The Nevada College Kick Start Program


In the fall of 2013, the State Treasurer’s Office launched an exciting new pilot program aimed at instilling the dream of a college education in the minds of Nevada school children. The Nevada College Kick Start Program (“Program”) established 529 college savings scholarship accounts for all new fall 2013 kindergarten public-school students in 13 of Nevada’s most rural communities. In February 2014, the Nevada College Kick Start Program expanded statewide to include all public-school kindergarten children in Nevada. As of September 2019, more than 208,000 students have been added to the Program statewide.

The Nevada College Kick Start Program does not cost parents anything and parents are not able to contribute to the account. It truly is a free $50 college savings scholarship account for your child. The Program uses a portion of program management fees, not taxpayer dollars, to open an SSGA Upromise 529 college savings account with an initial deposit of $50 for every public-school kindergarten student in Nevada. The funds are held in a Master Account, with the State Treasurer’s Office as the account owner. The Master Account is managed by Ascensus College Savings, the program manager for the College Savings Plans of Nevada.

The Nevada College Kick Start scholarship accounts are established automatically based on information provided by the Nevada Department of Education or the individual school districts to the Treasurer’s Office, including the child’s name and school district ID number. The Nevada College Kick Start scholarship account will expire, and all funds will be returned to the Program if the account is not claimed by August 1st following the child’s 4th grade year. Please visit NV529.org to learn how to “claim your child’s account”. Once the account has been claimed, the available funds will need to be used for qualified higher education expenses before the child reaches the age of 25 or those funds will be returned to the Program.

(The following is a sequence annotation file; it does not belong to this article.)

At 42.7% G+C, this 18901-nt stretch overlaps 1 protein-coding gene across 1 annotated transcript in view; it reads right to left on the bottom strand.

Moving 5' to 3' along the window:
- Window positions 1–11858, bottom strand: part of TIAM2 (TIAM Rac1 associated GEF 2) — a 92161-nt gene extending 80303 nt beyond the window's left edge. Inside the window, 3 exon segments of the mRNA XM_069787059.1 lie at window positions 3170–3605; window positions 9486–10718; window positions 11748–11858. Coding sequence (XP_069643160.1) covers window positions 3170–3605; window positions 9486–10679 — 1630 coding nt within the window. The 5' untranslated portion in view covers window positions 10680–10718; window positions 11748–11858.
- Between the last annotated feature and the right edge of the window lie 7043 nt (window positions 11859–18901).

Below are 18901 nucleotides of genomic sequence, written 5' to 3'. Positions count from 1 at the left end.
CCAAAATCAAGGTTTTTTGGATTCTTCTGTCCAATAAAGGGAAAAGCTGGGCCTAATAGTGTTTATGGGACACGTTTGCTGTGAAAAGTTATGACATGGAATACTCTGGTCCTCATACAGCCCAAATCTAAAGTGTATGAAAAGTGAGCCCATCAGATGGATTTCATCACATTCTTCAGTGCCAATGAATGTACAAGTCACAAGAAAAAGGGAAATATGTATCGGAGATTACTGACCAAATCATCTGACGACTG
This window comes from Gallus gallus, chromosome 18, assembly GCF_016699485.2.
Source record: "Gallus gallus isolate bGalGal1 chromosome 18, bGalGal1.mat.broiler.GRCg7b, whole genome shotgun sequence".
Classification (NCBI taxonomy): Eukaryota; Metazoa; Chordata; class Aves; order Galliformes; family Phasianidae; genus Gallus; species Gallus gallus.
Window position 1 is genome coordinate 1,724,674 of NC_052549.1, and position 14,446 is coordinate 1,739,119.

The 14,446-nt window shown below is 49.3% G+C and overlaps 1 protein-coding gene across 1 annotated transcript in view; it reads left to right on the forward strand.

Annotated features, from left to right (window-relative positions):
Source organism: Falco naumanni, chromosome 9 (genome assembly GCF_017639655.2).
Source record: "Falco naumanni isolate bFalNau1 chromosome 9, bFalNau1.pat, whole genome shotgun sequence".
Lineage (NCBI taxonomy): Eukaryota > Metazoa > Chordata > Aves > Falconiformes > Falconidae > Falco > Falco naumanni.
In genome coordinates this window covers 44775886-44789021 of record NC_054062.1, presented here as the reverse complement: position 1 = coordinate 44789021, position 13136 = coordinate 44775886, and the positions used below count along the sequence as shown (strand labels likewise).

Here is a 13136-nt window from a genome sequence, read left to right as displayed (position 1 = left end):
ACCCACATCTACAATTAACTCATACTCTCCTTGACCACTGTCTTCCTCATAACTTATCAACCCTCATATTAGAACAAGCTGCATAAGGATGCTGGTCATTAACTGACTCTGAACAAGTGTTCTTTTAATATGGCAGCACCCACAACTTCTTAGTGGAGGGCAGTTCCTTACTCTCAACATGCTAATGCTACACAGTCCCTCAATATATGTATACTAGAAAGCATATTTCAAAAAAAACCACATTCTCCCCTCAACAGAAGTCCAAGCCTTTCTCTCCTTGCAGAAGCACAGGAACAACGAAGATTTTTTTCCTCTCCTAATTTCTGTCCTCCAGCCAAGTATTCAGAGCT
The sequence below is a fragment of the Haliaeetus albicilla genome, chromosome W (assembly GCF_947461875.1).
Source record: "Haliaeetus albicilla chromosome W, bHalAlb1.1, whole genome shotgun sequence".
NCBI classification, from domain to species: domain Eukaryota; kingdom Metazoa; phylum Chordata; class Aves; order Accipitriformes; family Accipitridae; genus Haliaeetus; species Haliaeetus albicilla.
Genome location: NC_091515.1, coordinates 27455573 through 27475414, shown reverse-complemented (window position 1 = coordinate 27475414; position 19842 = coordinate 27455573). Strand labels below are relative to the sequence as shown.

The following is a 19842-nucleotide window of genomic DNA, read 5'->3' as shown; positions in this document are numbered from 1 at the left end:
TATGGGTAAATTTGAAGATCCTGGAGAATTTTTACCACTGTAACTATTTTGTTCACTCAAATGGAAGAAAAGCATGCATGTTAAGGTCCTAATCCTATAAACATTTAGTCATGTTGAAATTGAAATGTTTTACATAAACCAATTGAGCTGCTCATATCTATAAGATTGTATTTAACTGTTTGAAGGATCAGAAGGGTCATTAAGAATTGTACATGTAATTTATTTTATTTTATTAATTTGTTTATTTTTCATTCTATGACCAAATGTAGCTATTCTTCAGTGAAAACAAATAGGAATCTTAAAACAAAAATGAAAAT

Research conducted by the Center for Social Development at Washington University in St. Louis outlined in, “The Role of Savings and Wealth in Reducing ‘Wilt’ Between Expectations and College Attendance,” found that children with a college savings account are up to seven times more likely to attend college than those without an account. Similarly, a study conducted by the University of Kansas’ School of Social Welfare found that college savings send a strong message to children: “You are a college saver. You are college-bound.” The study also concluded that “Even small accounts, in many cases inadequate to even buy books for a semester, increase perseverance and improve academic preparation.” It is important to note that such conclusions applied regardless of family income, ethnicity, or the educational attainment of the child’s parents.

According to a study by the Center on Education and the Workforce at Georgetown University by 2020 65% of jobs will require post-secondary education. As of 2011, only 28% of Nevada adults hold an associate degree or higher, one of the lowest college educated populaces in the nation. As Nevada works to diversify the local economy, creating high level jobs with better pay and benefits will require a more educated workforce to fill those positions. In order to develop a workforce that is able to compete in a global economy, it is essential more Nevadan’s plan for higher education.

Therefore, the concept behind the Nevada College Kick Start Program can play an important role in creating a “college-going culture” by planting a seed in the minds of Nevada kindergartners and their parents that attending and graduating from an institution of higher learning is a goal within reach.